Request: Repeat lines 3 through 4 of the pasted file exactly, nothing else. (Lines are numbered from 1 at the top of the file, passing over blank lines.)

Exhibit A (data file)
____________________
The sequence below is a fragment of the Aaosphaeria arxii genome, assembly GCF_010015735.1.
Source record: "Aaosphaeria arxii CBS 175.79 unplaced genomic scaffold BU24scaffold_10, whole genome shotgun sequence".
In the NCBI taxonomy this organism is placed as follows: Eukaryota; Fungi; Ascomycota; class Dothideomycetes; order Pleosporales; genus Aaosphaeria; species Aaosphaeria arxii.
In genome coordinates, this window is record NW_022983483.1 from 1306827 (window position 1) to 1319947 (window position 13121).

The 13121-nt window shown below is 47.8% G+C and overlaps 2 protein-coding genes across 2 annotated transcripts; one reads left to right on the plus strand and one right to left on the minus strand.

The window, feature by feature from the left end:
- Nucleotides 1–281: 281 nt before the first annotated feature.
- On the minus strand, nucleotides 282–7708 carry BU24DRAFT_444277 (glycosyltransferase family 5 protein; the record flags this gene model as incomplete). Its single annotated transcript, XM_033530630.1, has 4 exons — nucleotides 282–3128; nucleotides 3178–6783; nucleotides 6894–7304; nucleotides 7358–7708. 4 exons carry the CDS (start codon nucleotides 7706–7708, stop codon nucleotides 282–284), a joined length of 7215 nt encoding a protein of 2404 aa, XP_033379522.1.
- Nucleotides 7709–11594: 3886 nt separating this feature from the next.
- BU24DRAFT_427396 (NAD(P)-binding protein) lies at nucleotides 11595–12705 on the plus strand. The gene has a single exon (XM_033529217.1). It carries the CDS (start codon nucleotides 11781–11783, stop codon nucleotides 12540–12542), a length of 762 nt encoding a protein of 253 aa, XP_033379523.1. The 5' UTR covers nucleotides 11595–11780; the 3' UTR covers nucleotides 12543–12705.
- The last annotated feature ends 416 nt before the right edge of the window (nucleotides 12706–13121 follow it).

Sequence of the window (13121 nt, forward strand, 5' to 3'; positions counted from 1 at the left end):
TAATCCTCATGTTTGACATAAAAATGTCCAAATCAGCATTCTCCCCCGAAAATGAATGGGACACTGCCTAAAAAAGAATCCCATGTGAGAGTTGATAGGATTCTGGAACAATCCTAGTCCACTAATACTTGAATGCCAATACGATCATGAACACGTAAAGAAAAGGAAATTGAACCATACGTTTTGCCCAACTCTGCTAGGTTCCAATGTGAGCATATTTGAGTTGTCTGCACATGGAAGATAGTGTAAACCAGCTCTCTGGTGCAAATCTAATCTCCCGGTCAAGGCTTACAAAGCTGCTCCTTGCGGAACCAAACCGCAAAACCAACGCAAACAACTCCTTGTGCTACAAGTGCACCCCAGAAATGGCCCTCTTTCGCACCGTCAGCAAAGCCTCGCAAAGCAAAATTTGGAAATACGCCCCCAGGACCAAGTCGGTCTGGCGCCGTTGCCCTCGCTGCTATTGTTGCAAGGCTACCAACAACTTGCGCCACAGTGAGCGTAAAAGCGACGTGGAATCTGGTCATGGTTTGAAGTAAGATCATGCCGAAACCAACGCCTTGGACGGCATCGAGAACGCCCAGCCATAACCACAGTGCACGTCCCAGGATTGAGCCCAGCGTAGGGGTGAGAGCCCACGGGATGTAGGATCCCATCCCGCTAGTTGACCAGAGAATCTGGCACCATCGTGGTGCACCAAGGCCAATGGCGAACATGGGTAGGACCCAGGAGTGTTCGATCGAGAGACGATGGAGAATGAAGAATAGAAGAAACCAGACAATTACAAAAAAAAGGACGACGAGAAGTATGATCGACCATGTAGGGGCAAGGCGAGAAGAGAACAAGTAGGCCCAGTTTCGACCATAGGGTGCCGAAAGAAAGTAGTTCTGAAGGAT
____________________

In the NCBI taxonomy this organism is placed as follows: Eukaryota; Fungi; Ascomycota; class Dothideomycetes; order Pleosporales; genus Aaosphaeria; species Aaosphaeria arxii.
In genome coordinates, this window is record NW_022983483.1 from 1306827 (window position 1) to 1319947 (window position 13121).